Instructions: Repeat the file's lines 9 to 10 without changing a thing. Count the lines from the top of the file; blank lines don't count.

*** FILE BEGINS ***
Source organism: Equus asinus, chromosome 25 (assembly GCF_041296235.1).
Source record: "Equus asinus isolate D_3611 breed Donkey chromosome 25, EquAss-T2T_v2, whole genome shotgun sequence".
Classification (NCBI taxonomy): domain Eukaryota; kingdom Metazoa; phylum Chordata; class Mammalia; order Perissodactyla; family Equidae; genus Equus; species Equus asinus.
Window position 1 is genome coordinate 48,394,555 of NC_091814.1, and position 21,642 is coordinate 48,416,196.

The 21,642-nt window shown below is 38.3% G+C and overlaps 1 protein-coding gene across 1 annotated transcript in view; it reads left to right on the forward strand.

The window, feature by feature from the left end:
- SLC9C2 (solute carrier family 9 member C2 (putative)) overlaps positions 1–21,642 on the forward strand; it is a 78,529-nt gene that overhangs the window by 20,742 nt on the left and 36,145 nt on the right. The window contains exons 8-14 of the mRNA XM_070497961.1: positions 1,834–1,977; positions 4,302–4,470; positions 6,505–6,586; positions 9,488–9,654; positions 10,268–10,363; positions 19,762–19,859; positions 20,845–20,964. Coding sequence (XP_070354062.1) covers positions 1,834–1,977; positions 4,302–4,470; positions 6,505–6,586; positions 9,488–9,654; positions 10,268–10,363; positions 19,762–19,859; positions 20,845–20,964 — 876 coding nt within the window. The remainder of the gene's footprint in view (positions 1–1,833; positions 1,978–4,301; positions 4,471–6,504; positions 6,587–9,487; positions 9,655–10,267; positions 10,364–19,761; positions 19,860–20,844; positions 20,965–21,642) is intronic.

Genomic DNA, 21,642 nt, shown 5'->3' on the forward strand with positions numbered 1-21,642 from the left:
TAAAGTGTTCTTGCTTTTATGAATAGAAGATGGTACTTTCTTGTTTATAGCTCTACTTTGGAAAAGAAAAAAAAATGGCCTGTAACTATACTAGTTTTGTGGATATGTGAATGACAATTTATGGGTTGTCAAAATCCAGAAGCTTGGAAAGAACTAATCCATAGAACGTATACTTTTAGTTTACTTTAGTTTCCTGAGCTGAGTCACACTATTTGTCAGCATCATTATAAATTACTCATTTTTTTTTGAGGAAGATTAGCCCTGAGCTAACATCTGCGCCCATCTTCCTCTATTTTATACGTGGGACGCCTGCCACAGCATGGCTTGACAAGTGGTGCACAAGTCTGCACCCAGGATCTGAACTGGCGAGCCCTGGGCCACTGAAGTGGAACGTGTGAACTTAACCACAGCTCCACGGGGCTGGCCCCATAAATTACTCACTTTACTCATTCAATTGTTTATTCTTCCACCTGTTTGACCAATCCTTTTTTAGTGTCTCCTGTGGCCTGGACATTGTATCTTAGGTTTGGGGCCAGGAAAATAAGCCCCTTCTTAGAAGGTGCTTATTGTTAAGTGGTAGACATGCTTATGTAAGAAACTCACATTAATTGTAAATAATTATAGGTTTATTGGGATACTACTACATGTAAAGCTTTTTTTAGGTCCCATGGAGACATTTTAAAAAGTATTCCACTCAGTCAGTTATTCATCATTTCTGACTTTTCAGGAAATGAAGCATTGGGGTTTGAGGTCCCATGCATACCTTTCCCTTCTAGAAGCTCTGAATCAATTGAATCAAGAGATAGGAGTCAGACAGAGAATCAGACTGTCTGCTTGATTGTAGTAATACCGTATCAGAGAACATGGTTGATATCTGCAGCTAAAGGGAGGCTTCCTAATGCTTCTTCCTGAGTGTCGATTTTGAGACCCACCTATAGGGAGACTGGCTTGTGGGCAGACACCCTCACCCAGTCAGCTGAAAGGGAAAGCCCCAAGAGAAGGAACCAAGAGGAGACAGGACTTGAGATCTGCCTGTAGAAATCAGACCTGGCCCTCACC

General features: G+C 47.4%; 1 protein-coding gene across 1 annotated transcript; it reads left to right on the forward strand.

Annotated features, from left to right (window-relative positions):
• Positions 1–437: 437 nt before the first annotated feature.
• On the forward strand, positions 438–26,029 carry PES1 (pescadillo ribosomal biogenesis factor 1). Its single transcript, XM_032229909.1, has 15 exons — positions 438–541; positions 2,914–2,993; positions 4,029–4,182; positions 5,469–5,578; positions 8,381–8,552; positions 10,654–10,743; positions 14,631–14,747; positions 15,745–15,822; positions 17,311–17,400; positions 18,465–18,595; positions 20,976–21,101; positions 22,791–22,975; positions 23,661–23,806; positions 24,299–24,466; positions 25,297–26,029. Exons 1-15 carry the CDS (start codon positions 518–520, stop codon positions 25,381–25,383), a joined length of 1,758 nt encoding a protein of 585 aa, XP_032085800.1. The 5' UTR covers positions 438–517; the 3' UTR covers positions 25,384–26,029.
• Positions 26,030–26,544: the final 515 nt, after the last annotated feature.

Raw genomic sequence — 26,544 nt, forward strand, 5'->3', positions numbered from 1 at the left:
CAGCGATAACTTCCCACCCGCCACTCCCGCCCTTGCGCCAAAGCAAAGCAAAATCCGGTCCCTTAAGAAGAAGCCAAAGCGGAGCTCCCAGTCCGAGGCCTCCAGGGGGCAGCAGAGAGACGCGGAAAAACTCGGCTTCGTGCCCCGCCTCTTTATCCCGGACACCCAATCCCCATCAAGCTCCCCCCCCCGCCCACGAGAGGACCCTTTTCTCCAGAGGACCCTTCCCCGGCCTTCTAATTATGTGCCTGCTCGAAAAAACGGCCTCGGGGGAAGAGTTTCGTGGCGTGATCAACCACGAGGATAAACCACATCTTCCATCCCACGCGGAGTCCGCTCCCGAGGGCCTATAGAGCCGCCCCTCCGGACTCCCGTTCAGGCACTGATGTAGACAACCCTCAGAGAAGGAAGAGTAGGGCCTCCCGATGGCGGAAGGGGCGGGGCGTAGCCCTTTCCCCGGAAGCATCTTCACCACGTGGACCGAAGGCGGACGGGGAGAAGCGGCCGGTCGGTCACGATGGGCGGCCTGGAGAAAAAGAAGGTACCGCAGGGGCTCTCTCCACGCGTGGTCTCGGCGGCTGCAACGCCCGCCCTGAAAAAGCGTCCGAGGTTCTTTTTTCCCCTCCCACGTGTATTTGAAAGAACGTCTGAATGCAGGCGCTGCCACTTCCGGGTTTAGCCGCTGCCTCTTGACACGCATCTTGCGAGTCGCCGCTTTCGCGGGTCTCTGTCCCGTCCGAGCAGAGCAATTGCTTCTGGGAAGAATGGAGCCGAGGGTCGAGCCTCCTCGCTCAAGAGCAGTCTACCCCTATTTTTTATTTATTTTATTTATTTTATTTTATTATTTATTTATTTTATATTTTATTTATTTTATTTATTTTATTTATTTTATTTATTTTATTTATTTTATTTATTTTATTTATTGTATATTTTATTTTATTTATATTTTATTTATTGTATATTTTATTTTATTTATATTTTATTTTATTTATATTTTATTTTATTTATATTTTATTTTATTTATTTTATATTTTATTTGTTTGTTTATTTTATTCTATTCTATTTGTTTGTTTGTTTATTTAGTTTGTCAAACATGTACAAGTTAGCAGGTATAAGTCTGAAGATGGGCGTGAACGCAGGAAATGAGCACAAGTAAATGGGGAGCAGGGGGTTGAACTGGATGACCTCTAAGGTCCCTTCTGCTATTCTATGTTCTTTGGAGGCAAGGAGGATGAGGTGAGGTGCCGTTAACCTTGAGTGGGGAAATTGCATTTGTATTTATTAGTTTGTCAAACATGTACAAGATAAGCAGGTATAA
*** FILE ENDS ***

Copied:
TAAAGTGTTCTTGCTTTTATGAATAGAAGATGGTACTTTCTTGTTTATAGCTCTACTTTGGAAAAGAAAAAAAAATGGCCTGTAACTATACTAGTTTTGTGGATATGTGAATGACAATTTATGGGTTGTCAAAATCCAGAAGCTTGGAAAGAACTAATCCATAGAACGTATACTTTTAGTTTACTTTAGTTTCCTGAGCTGAGTCACACTATTTGTCAGCATCATTATAAATTACTCATTTTTTTTTGAGGAAGATTAGCCCTGAGCTAACATCTGCGCCCATCTTCCTCTATTTTATACGTGGGACGCCTGCCACAGCATGGCTTGACAAGTGGTGCACAAGTCTGCACCCAGGATCTGAACTGGCGAGCCCTGGGCCACTGAAGTGGAACGTGTGAACTTAACCACAGCTCCACGGGGCTGGCCCCATAAATTACTCACTTTACTCATTCAATTGTTTATTCTTCCACCTGTTTGACCAATCCTTTTTTAGTGTCTCCTGTGGCCTGGACATTGTATCTTAGGTTTGGGGCCAGGAAAATAAGCCCCTTCTTAGAAGGTGCTTATTGTTAAGTGGTAGACATGCTTATGTAAGAAACTCACATTAATTGTAAATAATTATAGGTTTATTGGGATACTACTACATGTAAAGCTTTTTTTAGGTCCCATGGAGACATTTTAAAAAGTATTCCACTCAGTCAGTTATTCATCATTTCTGACTTTTCAGGAAATGAAGCATTGGGGTTTGAGGTCCCATGCATACCTTTCCCTTCTAGAAGCTCTGAATCAATTGAATCAAGAGATAGGAGTCAGACAGAGAATCAGACTGTCTGCTTGATTGTAGTAATACCGTATCAGAGAACATGGTTGATATCTGCAGCTAAAGGGAGGCTTCCTAATGCTTCTTCCTGAGTGTCGATTTTGAGACCCACCTATAGGGAGACTGGCTTGTGGGCAGACACCCTCACCCAGTCAGCTGAAAGGGAAAGCCCCAAGAGAAGGAACCAAGAGGAGACAGGACTTGAGATCTGCCTGTAGAAATCAGACCTGGCCCTCACC

General features: G+C 47.4%; 1 protein-coding gene across 1 annotated transcript; it reads left to right on the forward strand.